On average, undergraduate students at the University of Leeds receive a mere 11 contact hours a week, with Bachelor of Arts students averaging at even less. At a steep £9250 a year, are students in 2020 getting their value for money? With a climb in tuition fees in 2010, corresponding with a gradual fall in contact hours for arts and humanities students, many are left dissatisfied with where their money is being spent.
It is worth clarifying that many undergraduate degrees, predominantly Bachelor of Sciences, receive ample contact hours and resources from the university. A student studying medicine or dentistry can expect at least 25 hours of class a week, as well as regular placement work. Furthermore, other BSc courses such as physics and chemistry are all upwards of 11 contact hours a week, plus the extensive use of labs and scientific equipment. All in all, it appears easy to see where their £9250 is distributed.
However, the story is very different for those reading arts and humanities. As a politics student myself, I receive a pitiful 6 hours of lectures and seminars a week in my second year of study. This is the case for many fellow Bachelor of Arts students at the University of Leeds. If we break down the figures we can see the full extent of the disparity between BAs and BScs. For 6 hours a week, in a 22 week academic year, a politics student is paying the University of Leeds a startling £68 per contact hour. Whereas an engineering student, averaging at 17 hours, pays just £24.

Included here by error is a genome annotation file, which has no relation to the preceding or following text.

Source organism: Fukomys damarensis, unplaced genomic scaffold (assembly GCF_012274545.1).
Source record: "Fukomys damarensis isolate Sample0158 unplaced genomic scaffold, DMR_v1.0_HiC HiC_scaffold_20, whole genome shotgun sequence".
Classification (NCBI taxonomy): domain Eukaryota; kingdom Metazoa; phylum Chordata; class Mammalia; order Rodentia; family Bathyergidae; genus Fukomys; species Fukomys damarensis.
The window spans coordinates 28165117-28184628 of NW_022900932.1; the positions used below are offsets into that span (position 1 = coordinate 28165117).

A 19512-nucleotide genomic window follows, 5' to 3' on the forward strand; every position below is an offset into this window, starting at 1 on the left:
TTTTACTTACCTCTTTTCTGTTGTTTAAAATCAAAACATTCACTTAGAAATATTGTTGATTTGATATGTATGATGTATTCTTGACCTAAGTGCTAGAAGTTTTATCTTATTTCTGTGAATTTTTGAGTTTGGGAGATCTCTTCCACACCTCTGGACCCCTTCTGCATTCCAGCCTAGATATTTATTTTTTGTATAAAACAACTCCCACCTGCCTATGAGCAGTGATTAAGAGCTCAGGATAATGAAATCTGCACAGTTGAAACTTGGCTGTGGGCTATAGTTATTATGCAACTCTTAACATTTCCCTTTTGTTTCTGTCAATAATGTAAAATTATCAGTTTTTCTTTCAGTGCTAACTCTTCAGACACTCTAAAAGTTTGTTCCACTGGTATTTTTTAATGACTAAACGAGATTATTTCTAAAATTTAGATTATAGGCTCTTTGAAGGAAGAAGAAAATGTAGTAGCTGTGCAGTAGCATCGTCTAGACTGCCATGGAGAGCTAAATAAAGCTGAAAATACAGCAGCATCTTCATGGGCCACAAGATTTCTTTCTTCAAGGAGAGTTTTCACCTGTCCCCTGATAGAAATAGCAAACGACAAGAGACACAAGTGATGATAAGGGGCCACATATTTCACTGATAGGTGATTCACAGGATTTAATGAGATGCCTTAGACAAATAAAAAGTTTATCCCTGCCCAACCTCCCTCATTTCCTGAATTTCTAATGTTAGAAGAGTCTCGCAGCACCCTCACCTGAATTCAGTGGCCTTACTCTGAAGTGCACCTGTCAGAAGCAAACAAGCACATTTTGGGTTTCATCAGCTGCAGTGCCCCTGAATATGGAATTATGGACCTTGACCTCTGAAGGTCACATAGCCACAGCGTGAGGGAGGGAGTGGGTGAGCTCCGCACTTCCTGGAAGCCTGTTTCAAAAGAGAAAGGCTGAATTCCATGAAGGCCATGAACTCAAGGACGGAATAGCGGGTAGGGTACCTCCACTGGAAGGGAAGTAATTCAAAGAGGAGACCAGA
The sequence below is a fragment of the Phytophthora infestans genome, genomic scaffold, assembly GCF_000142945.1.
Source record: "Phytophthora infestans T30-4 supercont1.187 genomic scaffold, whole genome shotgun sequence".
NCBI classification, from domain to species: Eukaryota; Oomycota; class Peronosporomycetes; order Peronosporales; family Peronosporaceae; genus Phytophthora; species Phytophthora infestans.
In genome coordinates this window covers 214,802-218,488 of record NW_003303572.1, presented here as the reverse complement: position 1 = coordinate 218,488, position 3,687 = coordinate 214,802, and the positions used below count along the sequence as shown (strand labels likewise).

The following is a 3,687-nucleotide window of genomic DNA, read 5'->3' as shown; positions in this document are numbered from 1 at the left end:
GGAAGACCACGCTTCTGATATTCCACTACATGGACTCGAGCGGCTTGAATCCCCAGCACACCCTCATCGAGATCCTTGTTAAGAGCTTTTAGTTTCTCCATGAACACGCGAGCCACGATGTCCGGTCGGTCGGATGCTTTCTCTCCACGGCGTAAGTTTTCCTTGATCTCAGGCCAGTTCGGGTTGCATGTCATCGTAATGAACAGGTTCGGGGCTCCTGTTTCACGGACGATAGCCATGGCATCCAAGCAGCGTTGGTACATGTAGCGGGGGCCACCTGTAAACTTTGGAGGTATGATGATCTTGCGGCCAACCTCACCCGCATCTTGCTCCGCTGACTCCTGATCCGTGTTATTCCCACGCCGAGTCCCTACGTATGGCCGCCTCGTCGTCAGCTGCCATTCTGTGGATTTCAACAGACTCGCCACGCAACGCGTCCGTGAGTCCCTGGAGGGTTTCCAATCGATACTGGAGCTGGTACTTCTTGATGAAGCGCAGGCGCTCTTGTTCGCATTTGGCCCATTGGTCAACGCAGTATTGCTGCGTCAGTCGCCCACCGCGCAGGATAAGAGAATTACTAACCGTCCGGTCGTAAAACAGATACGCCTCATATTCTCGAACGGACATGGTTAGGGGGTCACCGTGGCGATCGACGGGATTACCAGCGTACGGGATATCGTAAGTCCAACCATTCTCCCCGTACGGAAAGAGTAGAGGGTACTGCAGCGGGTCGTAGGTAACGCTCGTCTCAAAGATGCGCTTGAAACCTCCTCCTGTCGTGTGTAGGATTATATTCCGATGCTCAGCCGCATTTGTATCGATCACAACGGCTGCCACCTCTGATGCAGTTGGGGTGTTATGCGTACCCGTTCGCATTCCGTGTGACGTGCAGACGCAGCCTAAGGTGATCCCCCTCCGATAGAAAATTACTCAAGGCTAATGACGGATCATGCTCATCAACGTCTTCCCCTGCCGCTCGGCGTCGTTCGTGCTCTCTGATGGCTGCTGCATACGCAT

Where does all this money go? Admittedly, BA students have access to a huge collection of books and online resources which are vital to all three years of their studies. This reading also requires hours of attention each week, which, to some extent, justifies the often 6 to 8 hours in lectures and seminars. However, I can’t help but feel that universities are underestimating the value of class engagement, and failing to see the danger of detachment between students and their course. A survey of more than 15,000 full-time UK undergraduates, conducted by the Higher Education Policy Institute (Hepi) in 2015, revealed that only 57% of students with under 10 hours a week were satisfied with their studies, compared with 77% who had over 20.
Towards the end of 2018, a government think tank proposed a plan to cut tuition fees to £6000 a year, but significantly raise STEM courses to £13,500. What might have appeared as a solution to the disparity in ‘value for money’ between courses, proved to have a plethora of damaging implications. Many criticisms highlighted the danger of arts courses being perceived as less worthy than STEM subjects, due to their lowered price, along with the threat to social mobility as the staggering £13,500 could push lower income students away from BScs.
It is paramount that the solution is not a tiered system of tuition fees, a proposition which is frankly degrading to those studying for Bachelor of Arts. Instead, I suggest that BA students simply deserve more lectures and seminars to feel satisfied with their learning experience. It is not the £9000 figure which is the core problem, it is the lack of engagement in their course that many arts and humanities students are facing.
Yes, independent study is crucial in university academia, but the benefits of sufficient student discussion, debate and group cooperation equips students with essential skills for the professional world. These social engagements are ultimately vital to students’ academic fulfilment, especially those studying arts and humanities, whose studies often centre around argument and debate. With a £9250 price tag, I don’t think that’s too much to ask.